- Committee on Infectious Diseases. Recommendations for prevention and control of influenza in children, 2019-2020. Pediatrics 2019; 144:e20192478.
- CDC. Information for clinicians on influenza virus testing. November 16, 2020. Available at: https://bit.ly/34ieMdX. Accessed December 16, 2021.
- MG Ison et al. Early treatment with baloxavir marboxil in high-risk adolescent and adult outpatients with uncomplicated influenza (CAPSTONE-2): a randomised, placebo-controlled, phase 3 trial. Lancet Infect Dis 2020; 20:1204.
- CC Butler et al. Oseltamivir plus usual care versus usual care for influenza-like illness in primary care: an open-label, pragmatic, randomised controlled trial. Lancet 2020; 395:42.
- IDSA. IDSA statement on neuraminidase inhibitors. Available at: http://bit.ly/34AdhEU. Accessed December 16, 2021.
- FG Hayden et al. Baloxavir marboxil for uncomplicated influenza in adults and adolescents. N Engl J Med 2018; 379:913.
- JW Liu et al. Comparison of antiviral agents for seasonal influenza outcomes in healthy adults and children: a systematic review and network meta-analysis. JAMA Netw Open 2021; 4:e2119151.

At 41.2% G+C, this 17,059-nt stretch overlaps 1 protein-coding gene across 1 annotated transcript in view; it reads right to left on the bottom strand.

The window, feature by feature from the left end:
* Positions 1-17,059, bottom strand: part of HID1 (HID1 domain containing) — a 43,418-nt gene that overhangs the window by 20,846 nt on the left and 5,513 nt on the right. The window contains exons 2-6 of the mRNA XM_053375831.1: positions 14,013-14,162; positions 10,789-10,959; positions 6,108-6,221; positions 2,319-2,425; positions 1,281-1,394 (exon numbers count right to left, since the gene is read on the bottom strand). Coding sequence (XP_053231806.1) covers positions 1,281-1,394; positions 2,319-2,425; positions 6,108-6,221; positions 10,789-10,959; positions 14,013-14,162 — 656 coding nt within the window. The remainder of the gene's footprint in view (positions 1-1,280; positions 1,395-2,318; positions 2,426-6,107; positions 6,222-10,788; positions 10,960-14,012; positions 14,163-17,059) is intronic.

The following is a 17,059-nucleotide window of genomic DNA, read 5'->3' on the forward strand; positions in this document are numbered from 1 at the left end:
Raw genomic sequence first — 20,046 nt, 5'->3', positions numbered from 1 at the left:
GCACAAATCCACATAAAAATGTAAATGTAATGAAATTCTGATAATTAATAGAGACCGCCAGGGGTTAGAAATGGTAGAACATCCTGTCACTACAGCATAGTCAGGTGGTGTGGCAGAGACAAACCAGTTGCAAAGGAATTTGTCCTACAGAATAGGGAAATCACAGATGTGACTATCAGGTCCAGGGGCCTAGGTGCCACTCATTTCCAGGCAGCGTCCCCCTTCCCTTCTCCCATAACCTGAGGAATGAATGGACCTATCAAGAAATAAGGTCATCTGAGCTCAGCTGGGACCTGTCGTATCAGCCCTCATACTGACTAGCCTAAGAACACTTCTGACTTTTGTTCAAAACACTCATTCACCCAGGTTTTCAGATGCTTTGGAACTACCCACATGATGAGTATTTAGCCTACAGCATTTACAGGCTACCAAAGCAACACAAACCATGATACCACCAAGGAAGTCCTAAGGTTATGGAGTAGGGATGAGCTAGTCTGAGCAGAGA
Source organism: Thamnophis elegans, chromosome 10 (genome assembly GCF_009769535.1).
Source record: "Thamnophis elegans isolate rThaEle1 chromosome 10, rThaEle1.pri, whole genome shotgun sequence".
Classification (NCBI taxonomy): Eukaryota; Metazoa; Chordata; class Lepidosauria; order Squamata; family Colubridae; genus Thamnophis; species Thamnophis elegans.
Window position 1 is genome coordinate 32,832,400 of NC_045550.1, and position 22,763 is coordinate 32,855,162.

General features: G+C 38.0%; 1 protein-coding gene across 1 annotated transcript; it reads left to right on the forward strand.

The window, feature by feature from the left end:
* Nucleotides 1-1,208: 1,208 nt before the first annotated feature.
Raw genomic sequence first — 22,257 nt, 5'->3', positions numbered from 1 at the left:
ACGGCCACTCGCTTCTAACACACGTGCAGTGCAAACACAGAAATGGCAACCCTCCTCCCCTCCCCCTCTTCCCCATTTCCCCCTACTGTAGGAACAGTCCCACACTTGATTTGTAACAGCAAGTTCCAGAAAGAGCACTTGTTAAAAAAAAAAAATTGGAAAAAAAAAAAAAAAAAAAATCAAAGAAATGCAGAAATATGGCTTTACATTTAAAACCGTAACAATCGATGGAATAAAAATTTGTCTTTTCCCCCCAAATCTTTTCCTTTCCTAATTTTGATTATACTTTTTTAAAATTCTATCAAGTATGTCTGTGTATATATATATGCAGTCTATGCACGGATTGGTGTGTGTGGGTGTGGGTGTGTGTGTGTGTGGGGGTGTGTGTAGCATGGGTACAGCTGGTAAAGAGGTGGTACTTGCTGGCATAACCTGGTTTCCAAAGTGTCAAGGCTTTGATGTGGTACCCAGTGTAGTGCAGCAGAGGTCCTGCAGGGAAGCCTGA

- JS Lee et al. Clinical effectiveness of intravenous peramivir versus oseltamivir for the treatment of influenza in hospitalized patients. Infect Drug Resist 2020; 13:1479.
- RE Malosh et al. Efficacy and safety of oseltamivir in children: systematic review and individual patient data meta-analysis of randomized controlled trials. Clin Infect Dis 2018; 66:1492.
- AP Campbell et al. Influenza antiviral treatment and length of stay. Pediatrics 2021; 148:e2021050417.
- In brief: Concerns about oseltamivir (Tamiflu). Med Lett Drugs Ther 2015; 57:14.
- MK Doll et al. Safety and effectiveness of neuraminidase inhibitors for influenza treatment, prophylaxis, and outbreak control: a systematic review of systematic reviews and/or meta-analyses. J Antimicrob Chemother 2017; 72:2990.
- J Katzen et al. Early oseltamivir after hospital admission is associated with shortened hospitalization: a 5-year analysis of oseltamivir timing and clinical outcomes. Clin Infect Dis 2019; 69:52.
- J Baker et al. Baloxavir marboxil single-dose treatment in influenza-infected children: a randomized, double-blind, active controlled phase 3 safety and efficacy trial (miniSTONE-2). Pediatr Infect Dis J 2020; 39:700.